Defensive tackle Kevin Williams walked off the practice field after limited participation and gave a positive report on his first practice since suffering a severely strained right knee in the third preseason game at San Francisco.
"We went out to see how it felt," he said. "And it felt great."
But that's not the end of it. Not yet.
"Questions?" Williams said when asked if there were any questions that he would play on Sunday at Chicago. "I'll tell you tomorrow. Hopefully, it won't be sore tomorrow and we'll go from there."
If Williams gets up Thursday with unusual soreness, the Vikings are likely to back off and not practice him on Thursday. If he's not too sore, the Vikings will ramp up his work when they put the pads on for an afternoon practice. Either way, he'll only be limited in Thursday's practice.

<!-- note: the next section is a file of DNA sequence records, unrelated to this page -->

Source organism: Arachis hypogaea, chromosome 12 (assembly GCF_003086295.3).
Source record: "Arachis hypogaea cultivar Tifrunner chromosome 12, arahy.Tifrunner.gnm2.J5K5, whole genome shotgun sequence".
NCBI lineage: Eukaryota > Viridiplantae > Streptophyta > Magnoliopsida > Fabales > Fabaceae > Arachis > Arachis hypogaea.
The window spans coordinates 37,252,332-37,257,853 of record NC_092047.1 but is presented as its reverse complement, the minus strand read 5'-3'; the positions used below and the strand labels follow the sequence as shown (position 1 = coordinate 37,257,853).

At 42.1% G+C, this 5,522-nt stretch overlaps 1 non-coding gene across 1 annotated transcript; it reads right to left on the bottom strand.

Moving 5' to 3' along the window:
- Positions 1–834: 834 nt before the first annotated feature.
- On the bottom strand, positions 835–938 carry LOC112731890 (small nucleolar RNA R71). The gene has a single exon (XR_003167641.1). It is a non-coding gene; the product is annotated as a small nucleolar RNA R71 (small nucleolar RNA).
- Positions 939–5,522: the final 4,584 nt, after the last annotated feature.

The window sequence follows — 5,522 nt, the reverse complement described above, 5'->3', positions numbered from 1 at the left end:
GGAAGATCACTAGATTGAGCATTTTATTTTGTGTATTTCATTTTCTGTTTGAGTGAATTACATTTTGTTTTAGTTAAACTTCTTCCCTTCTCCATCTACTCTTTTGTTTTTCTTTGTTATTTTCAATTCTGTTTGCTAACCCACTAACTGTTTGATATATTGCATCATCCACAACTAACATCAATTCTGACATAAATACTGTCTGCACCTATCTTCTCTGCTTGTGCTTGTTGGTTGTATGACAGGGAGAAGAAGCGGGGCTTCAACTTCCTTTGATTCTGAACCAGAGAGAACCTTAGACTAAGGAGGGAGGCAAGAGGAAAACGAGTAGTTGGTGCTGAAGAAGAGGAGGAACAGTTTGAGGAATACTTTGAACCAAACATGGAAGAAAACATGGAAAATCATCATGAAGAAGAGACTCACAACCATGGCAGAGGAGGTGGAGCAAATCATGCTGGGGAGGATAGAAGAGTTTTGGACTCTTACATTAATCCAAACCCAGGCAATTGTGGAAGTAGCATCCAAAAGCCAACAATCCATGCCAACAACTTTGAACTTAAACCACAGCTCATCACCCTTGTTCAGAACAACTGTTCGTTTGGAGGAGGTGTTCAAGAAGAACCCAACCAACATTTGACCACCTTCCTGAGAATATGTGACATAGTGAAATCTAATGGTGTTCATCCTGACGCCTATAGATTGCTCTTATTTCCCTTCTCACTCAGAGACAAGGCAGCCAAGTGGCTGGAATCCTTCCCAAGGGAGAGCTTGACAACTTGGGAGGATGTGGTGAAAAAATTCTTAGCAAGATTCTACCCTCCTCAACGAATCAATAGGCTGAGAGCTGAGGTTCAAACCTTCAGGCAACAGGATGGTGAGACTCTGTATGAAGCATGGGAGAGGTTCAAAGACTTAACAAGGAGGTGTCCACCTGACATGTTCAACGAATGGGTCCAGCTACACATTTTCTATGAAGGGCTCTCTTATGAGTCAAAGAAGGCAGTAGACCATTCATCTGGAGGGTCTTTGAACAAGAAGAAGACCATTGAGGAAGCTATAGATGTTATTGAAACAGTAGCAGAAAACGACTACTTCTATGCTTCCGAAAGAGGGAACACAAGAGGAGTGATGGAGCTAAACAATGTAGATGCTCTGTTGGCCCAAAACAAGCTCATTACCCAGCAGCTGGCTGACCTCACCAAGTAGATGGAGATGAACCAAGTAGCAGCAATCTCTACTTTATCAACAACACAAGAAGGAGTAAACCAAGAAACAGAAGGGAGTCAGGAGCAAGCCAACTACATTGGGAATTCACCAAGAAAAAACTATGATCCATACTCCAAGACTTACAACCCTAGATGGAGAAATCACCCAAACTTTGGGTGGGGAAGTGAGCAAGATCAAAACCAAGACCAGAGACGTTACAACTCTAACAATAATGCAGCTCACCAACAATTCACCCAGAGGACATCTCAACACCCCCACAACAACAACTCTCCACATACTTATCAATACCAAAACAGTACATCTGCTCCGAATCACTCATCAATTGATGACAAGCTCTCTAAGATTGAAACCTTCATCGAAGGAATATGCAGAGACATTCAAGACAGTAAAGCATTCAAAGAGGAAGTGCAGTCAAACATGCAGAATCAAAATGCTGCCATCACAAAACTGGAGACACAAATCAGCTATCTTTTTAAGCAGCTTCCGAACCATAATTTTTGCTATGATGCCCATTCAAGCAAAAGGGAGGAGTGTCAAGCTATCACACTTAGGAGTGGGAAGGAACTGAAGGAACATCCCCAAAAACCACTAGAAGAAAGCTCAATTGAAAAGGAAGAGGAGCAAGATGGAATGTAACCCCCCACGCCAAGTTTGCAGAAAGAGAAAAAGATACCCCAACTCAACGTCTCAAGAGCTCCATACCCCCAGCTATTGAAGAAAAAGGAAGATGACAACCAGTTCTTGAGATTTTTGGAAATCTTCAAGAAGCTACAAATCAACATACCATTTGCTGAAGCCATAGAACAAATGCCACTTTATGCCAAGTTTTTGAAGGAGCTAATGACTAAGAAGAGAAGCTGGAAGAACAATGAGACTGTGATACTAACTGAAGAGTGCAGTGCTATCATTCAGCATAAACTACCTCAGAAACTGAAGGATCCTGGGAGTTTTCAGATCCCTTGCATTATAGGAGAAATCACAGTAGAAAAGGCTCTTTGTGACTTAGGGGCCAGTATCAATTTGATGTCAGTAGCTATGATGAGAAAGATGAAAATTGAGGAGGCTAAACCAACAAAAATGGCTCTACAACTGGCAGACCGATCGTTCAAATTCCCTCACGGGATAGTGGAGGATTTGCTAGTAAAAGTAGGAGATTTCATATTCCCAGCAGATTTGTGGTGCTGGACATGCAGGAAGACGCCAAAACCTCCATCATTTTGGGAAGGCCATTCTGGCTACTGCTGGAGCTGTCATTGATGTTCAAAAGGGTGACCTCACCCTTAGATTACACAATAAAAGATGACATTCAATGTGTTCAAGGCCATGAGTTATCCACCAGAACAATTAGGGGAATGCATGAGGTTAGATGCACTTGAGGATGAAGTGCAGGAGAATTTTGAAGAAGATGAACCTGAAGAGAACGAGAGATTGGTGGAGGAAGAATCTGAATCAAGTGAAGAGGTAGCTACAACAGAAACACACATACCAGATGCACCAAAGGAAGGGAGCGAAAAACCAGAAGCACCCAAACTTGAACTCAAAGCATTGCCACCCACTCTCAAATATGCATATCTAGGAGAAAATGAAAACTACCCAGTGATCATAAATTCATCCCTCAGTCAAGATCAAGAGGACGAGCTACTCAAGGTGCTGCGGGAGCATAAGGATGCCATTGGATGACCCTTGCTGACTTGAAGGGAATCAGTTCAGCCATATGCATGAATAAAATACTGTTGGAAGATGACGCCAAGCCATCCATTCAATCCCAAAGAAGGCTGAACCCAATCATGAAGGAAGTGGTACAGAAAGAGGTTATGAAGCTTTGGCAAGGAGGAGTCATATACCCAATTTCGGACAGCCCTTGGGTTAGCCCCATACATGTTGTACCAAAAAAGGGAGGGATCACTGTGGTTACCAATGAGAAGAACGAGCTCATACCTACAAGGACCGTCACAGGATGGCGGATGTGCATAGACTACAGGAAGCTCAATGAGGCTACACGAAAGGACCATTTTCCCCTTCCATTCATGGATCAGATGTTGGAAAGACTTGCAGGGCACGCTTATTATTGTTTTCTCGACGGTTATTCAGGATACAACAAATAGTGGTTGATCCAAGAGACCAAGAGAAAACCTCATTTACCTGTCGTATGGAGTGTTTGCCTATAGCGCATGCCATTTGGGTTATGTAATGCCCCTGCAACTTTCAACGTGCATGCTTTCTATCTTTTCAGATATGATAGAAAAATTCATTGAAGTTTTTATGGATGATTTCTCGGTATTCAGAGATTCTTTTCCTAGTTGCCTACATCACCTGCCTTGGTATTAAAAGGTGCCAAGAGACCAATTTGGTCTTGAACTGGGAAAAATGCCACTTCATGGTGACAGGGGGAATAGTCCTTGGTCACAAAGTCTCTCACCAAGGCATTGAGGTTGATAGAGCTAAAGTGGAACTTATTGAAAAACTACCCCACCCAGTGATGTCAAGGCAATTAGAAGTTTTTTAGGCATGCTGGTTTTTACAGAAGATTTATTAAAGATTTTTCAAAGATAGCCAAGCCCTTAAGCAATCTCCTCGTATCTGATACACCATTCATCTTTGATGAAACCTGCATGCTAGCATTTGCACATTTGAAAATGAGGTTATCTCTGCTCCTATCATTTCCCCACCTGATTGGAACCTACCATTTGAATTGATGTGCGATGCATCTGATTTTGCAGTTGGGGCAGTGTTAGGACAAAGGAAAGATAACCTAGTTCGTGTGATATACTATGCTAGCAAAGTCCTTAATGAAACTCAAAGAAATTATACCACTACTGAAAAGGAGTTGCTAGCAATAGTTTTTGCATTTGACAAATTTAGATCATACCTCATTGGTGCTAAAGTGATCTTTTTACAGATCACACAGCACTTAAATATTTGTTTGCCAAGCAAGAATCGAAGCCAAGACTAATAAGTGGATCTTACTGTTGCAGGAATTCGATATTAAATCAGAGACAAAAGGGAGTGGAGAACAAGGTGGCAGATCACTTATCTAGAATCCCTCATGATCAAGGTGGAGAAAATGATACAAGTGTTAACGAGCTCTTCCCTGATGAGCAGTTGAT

"[Thursday morning] is pretty much the key," Williams said.
Also on today's injury report as being limited were cornerback Josh Robinson (quadriceps), center John Sullivan (knee) and right tackle Phil Loadholt (knee). Those three are expected to play on Sunday.
Two starters -- middle linebacker Erin Henderson (heel) and strong safety Jamarca Sanford (shoulder) -- are on the injury report but had full particpation in today's practice.
The Vikings have agreed to terms on a one-year contract with reserve linebacker Marvin Mitchell, opening the door for the 28-year-old linebacker to return to the team for a second season. Mitchell originally signed with the Vikings as a free agent last spring after spending the 2011 season with the Dolphins and 2007-10 in New Orleans.